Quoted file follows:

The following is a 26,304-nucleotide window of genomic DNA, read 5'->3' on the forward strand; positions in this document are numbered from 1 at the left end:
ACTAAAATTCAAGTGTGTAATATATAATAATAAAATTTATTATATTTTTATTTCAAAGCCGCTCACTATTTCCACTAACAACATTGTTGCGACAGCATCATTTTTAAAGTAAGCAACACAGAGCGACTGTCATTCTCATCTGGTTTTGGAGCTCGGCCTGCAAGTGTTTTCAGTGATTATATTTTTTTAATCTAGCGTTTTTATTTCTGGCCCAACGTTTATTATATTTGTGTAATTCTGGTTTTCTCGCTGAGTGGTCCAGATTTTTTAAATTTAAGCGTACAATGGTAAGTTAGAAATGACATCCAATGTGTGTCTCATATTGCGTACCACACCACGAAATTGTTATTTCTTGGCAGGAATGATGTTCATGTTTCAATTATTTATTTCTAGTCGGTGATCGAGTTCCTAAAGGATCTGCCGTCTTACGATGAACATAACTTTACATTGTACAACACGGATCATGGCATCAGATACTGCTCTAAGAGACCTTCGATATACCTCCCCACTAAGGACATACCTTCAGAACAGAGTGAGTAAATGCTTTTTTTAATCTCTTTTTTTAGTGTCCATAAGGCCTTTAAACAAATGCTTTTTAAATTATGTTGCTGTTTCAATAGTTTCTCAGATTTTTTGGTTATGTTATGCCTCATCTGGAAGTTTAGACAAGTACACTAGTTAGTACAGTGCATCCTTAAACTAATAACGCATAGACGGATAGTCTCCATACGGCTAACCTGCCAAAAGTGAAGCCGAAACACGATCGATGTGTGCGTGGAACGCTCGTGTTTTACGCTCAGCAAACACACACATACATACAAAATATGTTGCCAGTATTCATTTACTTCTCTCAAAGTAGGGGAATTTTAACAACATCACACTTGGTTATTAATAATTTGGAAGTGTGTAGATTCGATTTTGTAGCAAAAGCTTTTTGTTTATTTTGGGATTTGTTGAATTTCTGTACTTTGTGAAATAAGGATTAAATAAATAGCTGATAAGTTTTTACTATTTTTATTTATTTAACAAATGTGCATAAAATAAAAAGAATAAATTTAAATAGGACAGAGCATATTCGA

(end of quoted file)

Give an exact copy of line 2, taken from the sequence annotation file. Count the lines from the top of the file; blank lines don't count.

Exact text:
ACTAAAATTCAAGTGTGTAATATATAATAATAAAATTTATTATATTTTTATTTCAAAGCCGCTCACTATTTCCACTAACAACATTGTTGCGACAGCATCATTTTTAAAGTAAGCAACACAGAGCGACTGTCATTCTCATCTGGTTTTGGAGCTCGGCCTGCAAGTGTTTTCAGTGATTATATTTTTTTAATCTAGCGTTTTTATTTCTGGCCCAACGTTTATTATATTTGTGTAATTCTGGTTTTCTCGCTGAGTGGTCCAGATTTTTTAAATTTAAGCGTACAATGGTAAGTTAGAAATGACATCCAATGTGTGTCTCATATTGCGTACCACACCACGAAATTGTTATTTCTTGGCAGGAATGATGTTCATGTTTCAATTATTTATTTCTAGTCGGTGATCGAGTTCCTAAAGGATCTGCCGTCTTACGATGAACATAACTTTACATTGTACAACACGGATCATGGCATCAGATACTGCTCTAAGAGACCTTCGATATACCTCCCCACTAAGGACATACCTTCAGAACAGAGTGAGTAAATGCTTTTTTTAATCTCTTTTTTTAGTGTCCATAAGGCCTTTAAACAAATGCTTTTTAAATTATGTTGCTGTTTCAATAGTTTCTCAGATTTTTTGGTTATGTTATGCCTCATCTGGAAGTTTAGACAAGTACACTAGTTAGTACAGTGCATCCTTAAACTAATAACGCATAGACGGATAGTCTCCATACGGCTAACCTGCCAAAAGTGAAGCCGAAACACGATCGATGTGTGCGTGGAACGCTCGTGTTTTACGCTCAGCAAACACACACATACATACAAAATATGTTGCCAGTATTCATTTACTTCTCTCAAAGTAGGGGAATTTTAACAACATCACACTTGGTTATTAATAATTTGGAAGTGTGTAGATTCGATTTTGTAGCAAAAGCTTTTTGTTTATTTTGGGATTTGTTGAATTTCTGTACTTTGTGAAATAAGGATTAAATAAATAGCTGATAAGTTTTTACTATTTTTATTTATTTAACAAATGTGCATAAAATAAAAAGAATAAATTTAAATAGGACAGAGCATATTCGA